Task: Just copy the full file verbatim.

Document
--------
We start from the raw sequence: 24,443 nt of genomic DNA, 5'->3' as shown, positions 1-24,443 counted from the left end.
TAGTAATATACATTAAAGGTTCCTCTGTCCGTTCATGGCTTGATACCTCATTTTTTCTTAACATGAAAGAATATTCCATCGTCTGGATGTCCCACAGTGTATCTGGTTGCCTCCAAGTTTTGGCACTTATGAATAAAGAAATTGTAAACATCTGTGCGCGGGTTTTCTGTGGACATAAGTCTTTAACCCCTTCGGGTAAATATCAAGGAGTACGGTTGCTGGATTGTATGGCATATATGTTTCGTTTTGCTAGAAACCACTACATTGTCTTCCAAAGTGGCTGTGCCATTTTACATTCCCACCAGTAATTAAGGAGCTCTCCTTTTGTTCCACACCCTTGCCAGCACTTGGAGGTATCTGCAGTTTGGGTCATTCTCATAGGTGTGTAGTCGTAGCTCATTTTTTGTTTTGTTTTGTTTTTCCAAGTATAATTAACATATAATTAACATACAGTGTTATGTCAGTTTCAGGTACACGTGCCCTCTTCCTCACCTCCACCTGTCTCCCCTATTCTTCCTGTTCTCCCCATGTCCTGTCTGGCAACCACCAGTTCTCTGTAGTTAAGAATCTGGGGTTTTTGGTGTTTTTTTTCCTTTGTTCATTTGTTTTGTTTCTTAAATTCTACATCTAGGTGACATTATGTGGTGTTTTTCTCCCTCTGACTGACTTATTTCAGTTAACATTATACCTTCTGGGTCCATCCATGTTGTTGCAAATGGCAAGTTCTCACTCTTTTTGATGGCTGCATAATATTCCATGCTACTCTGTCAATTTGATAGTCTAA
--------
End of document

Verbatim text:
We start from the raw sequence: 24,443 nt of genomic DNA, 5'->3' as shown, positions 1-24,443 counted from the left end.
TAGTAATATACATTAAAGGTTCCTCTGTCCGTTCATGGCTTGATACCTCATTTTTTCTTAACATGAAAGAATATTCCATCGTCTGGATGTCCCACAGTGTATCTGGTTGCCTCCAAGTTTTGGCACTTATGAATAAAGAAATTGTAAACATCTGTGCGCGGGTTTTCTGTGGACATAAGTCTTTAACCCCTTCGGGTAAATATCAAGGAGTACGGTTGCTGGATTGTATGGCATATATGTTTCGTTTTGCTAGAAACCACTACATTGTCTTCCAAAGTGGCTGTGCCATTTTACATTCCCACCAGTAATTAAGGAGCTCTCCTTTTGTTCCACACCCTTGCCAGCACTTGGAGGTATCTGCAGTTTGGGTCATTCTCATAGGTGTGTAGTCGTAGCTCATTTTTTGTTTTGTTTTGTTTTTCCAAGTATAATTAACATATAATTAACATACAGTGTTATGTCAGTTTCAGGTACACGTGCCCTCTTCCTCACCTCCACCTGTCTCCCCTATTCTTCCTGTTCTCCCCATGTCCTGTCTGGCAACCACCAGTTCTCTGTAGTTAAGAATCTGGGGTTTTTGGTGTTTTTTTTCCTTTGTTCATTTGTTTTGTTTCTTAAATTCTACATCTAGGTGACATTATGTGGTGTTTTTCTCCCTCTGACTGACTTATTTCAGTTAACATTATACCTTCTGGGTCCATCCATGTTGTTGCAAATGGCAAGTTCTCACTCTTTTTGATGGCTGCATAATATTCCATGCTACTCTGTCAATTTGATAGTCTAA